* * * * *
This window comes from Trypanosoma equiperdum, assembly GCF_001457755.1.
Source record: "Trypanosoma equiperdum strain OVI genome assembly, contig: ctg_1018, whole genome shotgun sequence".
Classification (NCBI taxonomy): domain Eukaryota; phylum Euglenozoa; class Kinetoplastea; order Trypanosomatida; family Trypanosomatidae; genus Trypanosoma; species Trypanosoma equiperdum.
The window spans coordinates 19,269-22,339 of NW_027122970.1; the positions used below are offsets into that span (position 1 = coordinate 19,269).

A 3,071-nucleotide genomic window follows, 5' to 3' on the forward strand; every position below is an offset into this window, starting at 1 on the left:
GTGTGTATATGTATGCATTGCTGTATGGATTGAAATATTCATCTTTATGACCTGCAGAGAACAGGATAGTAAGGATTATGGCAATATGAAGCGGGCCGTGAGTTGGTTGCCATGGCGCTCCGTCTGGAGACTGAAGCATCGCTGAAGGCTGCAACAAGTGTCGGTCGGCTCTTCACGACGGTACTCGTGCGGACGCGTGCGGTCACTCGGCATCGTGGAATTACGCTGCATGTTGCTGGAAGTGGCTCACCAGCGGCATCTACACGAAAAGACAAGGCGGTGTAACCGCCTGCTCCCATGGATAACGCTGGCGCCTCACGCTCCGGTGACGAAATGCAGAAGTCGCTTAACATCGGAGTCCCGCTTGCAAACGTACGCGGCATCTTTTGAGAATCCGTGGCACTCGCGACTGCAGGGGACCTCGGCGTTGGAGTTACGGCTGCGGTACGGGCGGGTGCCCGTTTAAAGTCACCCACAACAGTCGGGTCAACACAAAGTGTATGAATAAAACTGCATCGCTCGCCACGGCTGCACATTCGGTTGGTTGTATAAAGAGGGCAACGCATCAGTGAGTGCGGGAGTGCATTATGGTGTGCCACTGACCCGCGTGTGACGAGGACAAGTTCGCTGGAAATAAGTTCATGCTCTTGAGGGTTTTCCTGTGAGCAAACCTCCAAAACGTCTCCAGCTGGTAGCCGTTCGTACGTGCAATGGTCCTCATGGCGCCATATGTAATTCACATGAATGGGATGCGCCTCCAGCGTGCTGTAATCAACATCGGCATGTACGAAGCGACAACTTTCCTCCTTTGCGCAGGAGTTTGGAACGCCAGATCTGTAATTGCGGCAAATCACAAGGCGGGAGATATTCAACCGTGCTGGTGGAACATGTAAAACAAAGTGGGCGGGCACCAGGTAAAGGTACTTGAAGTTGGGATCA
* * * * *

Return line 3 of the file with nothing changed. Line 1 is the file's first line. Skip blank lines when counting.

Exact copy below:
Classification (NCBI taxonomy): domain Eukaryota; phylum Euglenozoa; class Kinetoplastea; order Trypanosomatida; family Trypanosomatidae; genus Trypanosoma; species Trypanosoma equiperdum.